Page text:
Our Volunteers

Mother and Son Coaching Pair Leave Lasting Legacy

Special Olympics Chinese Taipei athlete Michael Fan inspired his mother Angela Huang to become an open water swimmer and coach.

Often when a child begins a new sport, their parents help to lay the foundation, but in the case of Michael Fan and his mother, Angela Huang, the roles were reversed.

Michael took up swimming to stay active and healthy, and before long, his competitive side took over. His eagerness to improve and challenge himself have become common themes he exhibits in his everyday life.

His passion for swimming took him to two Special Olympics World Games and has inspired those around him to take up the sport. Seeing the benefits in Michael, Angela also started swimming, forming a mother and son partnership that has already had a lasting legacy.

Most notably, Michael and Angela swam 3000 metres across the Nanwan Ocean, accompanied by Michael’s grandmother, and an even further 6000 metres across Penghu Bay alongside Michael’s younger brother, Ben.

Map of Penghu Bay swim rout.
Penghu Bay swim completed by Michael, Angela, and Ben.

When Michael was 18, he completed coach education with Special Olympics Chinese Taipei (SOCT) to become a registered swimming coach. Michael and Angela now coach swimming together, Angela focusing on freestyle and Michael on breaststroke. They have established a shared coaching philosophy that is focused on being athlete-centred, challenging, and hands-on.

Michael Fan delivering a speech.
Michael Fan delivering a speech.

Angela was selected to coach the SOCT female swim team at the 1999 and 2003 World Games where she helped spread Michael’s message of positivity. Michael’s optimistic mindset continues out of the pool and into his regular life as well. He embraces challenges and seeks out new paths that will take him to the “next level.” Such challenges have included becoming a qualified swimming referee, leading to him being a trainee official at the World Games Shanghai in 2007, representing SOCT in kayaking at the World Games Athens in 2011, and becoming a Special Olympics Athlete Leader, all while working and volunteering in his local area.

It was while at work that Michael began making speeches and sharing his story. Initially, Michael’s employer encouraged him to share his story with the staff of the company. Prior to COVID-19, Michael traveled to schools, police stations, and other businesses spreading the message of positivity and self-development. Michael is endorsed by the Ministry for Education, reflecting how beneficial his speeches are to those lucky enough to hear them. He challenges people’s beliefs, shares his experiences, and inspires audiences to “never stop learning, hold no prejudices, and to achieve your goals.”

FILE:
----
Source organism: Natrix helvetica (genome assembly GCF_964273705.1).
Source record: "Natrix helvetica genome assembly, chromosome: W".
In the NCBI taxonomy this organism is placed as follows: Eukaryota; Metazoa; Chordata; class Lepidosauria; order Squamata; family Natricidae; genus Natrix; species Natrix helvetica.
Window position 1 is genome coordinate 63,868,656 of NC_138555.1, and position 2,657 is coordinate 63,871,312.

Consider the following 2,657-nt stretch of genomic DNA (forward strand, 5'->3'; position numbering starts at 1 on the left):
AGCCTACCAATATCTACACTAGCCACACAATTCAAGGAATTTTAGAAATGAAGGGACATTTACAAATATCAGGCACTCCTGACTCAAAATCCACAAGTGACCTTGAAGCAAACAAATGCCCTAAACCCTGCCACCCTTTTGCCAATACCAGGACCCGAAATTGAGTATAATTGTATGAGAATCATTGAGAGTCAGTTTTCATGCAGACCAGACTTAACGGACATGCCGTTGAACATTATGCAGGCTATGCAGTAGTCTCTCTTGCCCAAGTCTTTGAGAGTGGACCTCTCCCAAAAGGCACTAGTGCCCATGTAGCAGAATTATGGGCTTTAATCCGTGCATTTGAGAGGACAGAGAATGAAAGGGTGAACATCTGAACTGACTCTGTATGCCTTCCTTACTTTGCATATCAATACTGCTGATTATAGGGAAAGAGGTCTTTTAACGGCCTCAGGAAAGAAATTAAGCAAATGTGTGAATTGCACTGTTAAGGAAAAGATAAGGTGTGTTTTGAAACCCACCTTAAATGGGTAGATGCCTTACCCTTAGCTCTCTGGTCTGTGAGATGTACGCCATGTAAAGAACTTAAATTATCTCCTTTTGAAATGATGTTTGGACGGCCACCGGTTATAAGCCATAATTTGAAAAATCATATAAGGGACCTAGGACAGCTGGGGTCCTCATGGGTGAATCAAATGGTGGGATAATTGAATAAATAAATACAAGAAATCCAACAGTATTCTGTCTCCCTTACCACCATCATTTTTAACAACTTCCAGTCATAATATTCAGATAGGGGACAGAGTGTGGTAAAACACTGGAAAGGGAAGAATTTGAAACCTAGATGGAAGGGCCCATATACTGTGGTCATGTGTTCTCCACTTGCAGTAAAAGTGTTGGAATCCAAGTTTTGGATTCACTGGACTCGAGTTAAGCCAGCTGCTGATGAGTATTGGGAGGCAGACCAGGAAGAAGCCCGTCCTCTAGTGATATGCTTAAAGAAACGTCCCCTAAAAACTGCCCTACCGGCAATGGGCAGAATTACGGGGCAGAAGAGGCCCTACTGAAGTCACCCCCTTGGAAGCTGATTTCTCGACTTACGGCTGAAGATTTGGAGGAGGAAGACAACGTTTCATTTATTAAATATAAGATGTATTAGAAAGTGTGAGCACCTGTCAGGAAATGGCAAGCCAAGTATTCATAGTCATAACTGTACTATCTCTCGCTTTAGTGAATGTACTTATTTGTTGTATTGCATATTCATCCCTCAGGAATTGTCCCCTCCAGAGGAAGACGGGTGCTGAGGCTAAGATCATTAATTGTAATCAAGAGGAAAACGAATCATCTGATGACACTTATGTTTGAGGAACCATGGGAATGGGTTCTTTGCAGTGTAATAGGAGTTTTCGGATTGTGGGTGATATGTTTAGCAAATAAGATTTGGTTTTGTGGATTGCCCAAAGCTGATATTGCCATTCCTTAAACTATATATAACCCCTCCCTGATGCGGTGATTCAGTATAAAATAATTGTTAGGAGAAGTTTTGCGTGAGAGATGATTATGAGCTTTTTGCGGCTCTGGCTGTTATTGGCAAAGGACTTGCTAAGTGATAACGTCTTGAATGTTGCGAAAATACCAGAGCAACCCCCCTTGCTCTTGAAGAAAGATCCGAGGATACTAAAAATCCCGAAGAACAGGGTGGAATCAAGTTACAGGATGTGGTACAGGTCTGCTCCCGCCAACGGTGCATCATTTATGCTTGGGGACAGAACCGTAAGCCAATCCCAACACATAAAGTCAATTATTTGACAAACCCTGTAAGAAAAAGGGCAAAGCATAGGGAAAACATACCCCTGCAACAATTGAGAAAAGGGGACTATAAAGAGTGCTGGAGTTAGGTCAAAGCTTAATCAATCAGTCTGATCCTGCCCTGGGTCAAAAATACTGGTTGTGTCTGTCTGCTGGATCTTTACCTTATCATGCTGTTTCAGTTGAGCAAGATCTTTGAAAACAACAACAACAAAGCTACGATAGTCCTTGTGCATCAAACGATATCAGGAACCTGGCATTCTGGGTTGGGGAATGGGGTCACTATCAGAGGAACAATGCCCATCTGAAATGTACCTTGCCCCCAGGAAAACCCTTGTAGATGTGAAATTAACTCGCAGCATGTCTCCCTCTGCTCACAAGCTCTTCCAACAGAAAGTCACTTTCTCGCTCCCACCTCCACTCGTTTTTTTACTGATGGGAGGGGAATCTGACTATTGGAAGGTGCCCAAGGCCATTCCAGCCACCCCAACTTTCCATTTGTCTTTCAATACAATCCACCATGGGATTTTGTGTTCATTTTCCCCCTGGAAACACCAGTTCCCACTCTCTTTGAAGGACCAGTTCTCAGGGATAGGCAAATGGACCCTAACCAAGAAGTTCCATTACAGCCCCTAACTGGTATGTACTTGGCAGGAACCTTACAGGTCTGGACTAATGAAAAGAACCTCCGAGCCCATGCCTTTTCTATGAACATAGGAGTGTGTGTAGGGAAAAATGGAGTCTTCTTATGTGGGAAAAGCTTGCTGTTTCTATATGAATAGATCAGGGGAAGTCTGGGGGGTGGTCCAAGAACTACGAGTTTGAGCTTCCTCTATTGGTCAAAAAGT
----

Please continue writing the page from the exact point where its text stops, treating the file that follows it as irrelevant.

Michael Fang's Speeches

Join over 9,000 other coaches like Michael and Angela in becoming a qualified Special Olympics coach using the Special Olympics Online Learning Portal. Gain your official certification by completing the online modules and progress up the coach education ladder to improve your knowledge and improve the quality of sport for your athletes.

Michael Fan (left) and his mother Angela Huang (right) sitting at a table during a presentation.
Michael Fan (left) and his mother Angela Huang (right).

Courses include Level 1 Sport Assistant, Level 2 Coach Assistant, Unified Sports Coaching, Young Athletes Coaching, World Games Preparation, and additional fitness, Protective Behaviors, and concussion awareness training.

Courses are available in multiple languages including English, Spanish, French, Russian, Arabic and Chinese along with Japanese, Greek, Portuguese, Korean and Hindi.

For assistance in registering for the Learning Portal follow this step-by-step guide.

Recommended Content
It is the Special Olympics belief that all athletes are champions, and the purpose of holding sports competitions is to recognize the bravery and abilities of the athletes in our communities. In my role as a Special Olympics coach, Special Olympics Iran athletes taught me about the pivotal role that the Special Olympics athletes play in society.
3 Min Read
My name is Rob van Someren Brand, and I’m a football coach for Special Olympics Germany in Berlin.
3 Min Read
My journey of being the National Director of Sports for Special Olympics Brazil, a tennis coach and technical delegate coincides with my love of learning.
2 Min Read